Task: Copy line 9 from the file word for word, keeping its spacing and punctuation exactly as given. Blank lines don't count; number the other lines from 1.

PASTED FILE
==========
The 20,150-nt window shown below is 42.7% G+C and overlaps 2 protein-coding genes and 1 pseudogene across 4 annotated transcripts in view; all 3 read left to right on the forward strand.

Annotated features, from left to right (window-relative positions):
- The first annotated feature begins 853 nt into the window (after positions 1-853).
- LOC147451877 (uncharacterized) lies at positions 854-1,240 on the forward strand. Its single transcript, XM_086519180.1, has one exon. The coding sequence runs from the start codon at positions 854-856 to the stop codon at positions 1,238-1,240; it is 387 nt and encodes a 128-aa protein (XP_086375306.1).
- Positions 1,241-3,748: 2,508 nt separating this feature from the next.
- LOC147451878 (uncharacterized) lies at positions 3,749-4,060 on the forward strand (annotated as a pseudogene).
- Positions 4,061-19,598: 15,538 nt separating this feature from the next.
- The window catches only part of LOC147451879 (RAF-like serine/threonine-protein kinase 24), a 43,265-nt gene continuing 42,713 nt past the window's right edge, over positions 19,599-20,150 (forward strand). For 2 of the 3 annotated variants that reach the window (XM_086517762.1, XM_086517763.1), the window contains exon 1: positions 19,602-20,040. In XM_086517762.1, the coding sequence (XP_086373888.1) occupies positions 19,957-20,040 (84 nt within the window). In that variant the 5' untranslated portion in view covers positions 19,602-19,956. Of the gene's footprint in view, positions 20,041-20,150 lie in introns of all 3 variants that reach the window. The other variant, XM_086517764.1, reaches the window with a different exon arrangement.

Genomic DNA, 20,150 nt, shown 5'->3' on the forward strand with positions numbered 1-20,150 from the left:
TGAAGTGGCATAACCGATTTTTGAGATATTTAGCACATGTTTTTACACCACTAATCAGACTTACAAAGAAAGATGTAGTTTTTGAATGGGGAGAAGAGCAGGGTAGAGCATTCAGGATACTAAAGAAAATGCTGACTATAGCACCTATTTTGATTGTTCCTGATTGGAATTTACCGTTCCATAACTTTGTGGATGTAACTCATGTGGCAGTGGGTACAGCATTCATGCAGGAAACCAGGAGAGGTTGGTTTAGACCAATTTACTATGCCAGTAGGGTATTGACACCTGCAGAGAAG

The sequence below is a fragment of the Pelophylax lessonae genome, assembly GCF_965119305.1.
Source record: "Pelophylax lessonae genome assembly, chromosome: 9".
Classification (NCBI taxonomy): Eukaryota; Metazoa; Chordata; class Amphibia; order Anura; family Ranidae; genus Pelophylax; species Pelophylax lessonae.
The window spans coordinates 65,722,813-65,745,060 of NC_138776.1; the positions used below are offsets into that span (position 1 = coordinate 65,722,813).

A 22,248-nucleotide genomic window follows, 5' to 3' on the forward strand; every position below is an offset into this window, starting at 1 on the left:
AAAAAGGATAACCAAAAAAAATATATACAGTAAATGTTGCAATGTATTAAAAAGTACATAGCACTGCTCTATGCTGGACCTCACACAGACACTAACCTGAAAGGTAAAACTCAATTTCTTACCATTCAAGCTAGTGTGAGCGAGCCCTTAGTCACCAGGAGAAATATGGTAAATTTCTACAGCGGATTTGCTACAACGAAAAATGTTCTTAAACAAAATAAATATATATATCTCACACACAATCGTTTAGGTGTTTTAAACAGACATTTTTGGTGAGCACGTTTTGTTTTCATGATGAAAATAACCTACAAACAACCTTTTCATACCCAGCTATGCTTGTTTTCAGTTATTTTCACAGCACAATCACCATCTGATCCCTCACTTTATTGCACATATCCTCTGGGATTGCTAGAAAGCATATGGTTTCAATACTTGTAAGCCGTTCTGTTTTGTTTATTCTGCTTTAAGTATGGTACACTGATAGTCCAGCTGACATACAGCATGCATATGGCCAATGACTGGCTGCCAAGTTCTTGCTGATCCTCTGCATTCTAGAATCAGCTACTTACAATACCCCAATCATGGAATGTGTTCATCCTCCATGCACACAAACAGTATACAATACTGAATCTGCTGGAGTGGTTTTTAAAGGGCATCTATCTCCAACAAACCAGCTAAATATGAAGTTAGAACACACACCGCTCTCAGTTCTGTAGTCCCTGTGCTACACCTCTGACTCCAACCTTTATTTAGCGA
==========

Genomic DNA, 20,150 nt, shown 5'->3' on the forward strand with positions numbered 1-20,150 from the left: